A coalition of emergency services, consumer advocacy groups, and safety organizations is urging the government to hold internet vendors more accountable for selling harmful goods.
It claims that online markets are a “hotbed” for unsafe electronics including hairdryers and straighteners that provide an electric shock risk, as well as dangerous toys.
Amazon, eBay, Wish, and AliExpress, according to the organization, should be held liable for dangerous listings.
When notified, each of these merchants deleted hazardous ads.
According to the organization, “gaps in the legislation” now mean that such markets are not held to the same standards as High Street retailers.
“They bear no responsibility for the safety of items offered to millions of customers through their platforms,” says the statement.
Because many transactions are made through “third-party” suppliers, the website only facilitates the transaction rather than selling it.
The organization claimed the existing quo “continues to put consumers at danger” in a letter to government officials.
One of the signatories, Sue Davies of consumer organization Which?, stated the legislation “is not fit for purpose” and “does not account for the significant transition to internet purchasing.”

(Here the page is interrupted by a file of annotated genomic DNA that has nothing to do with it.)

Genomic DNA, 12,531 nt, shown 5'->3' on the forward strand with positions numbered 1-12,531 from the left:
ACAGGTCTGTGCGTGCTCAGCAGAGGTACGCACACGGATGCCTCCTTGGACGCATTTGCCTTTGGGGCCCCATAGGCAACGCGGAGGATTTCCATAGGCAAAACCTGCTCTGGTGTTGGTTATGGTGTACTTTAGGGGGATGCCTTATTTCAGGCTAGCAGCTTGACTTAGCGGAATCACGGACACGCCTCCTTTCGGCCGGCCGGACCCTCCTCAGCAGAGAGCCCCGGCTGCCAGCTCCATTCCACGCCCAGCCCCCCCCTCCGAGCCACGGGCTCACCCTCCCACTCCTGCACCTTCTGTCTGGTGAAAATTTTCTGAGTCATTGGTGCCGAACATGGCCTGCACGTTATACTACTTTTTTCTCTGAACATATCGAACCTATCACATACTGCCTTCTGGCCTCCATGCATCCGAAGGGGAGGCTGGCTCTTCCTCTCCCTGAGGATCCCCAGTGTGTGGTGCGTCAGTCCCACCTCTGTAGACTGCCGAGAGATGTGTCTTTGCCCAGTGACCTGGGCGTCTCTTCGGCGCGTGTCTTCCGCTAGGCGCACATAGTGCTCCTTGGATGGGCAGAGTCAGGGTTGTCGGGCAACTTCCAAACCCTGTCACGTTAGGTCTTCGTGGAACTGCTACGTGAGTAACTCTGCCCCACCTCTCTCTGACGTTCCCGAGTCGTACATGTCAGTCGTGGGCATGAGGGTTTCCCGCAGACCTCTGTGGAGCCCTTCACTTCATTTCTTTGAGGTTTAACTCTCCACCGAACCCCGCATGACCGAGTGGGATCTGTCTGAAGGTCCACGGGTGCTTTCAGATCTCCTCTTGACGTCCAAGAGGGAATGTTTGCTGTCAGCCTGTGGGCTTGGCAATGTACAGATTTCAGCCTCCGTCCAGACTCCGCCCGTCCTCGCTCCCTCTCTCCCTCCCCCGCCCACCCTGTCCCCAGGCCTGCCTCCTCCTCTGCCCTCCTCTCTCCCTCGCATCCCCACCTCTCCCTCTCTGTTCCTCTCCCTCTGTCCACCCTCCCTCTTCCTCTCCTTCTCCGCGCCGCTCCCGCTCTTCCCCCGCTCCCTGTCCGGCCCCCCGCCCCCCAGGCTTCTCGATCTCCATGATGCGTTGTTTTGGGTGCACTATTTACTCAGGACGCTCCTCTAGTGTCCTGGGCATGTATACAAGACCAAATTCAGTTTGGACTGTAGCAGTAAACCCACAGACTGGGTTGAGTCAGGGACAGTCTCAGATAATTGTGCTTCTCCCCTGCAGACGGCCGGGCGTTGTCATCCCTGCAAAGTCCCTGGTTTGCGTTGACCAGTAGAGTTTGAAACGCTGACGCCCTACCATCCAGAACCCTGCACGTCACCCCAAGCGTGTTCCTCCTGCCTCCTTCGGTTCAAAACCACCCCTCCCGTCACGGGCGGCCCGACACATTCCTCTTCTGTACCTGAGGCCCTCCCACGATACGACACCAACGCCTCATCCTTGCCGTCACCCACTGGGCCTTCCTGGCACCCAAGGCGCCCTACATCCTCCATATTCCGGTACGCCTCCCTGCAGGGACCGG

The National Fire Chiefs Council, London Fire Brigade, Electrical Safety First, the British Toy and Hobby Association, and the Child Accident Prevention Trust are among the organizations that have signed the letter.
Children’s toys that have already been determined to fall short of safety regulations are still on the market, according to the organization, for example, when tiny button or “coin” batteries might be reached by a little kid and perhaps ingested.
There are also plugs for high-powered gadgets that don’t have fuses or don’t fulfill UK electrical safety requirements, according to the report.
It claims that such instances are just one of a “wide range of dangerous items supplied to customers on a daily basis.”
The letter stated, “This cannot be allowed to continue.”
It stated that modifications to the legislation are required due to the move toward digital purchasing and Brexit.
“It’s past time to address this hazardous legal loophole that permits online marketplaces to bear little or no responsibility for the safety of the items they profit from,” said Lesley Rudd, CEO of Electrical Safety First.
“For far too long, consumers have been forced to traverse online marketplaces with insufficient legal protection or trust in the safety of the products they are purchasing.”
The campaign comes just days after French lawmakers requested web sites to delete Wish listings due to safety concerns.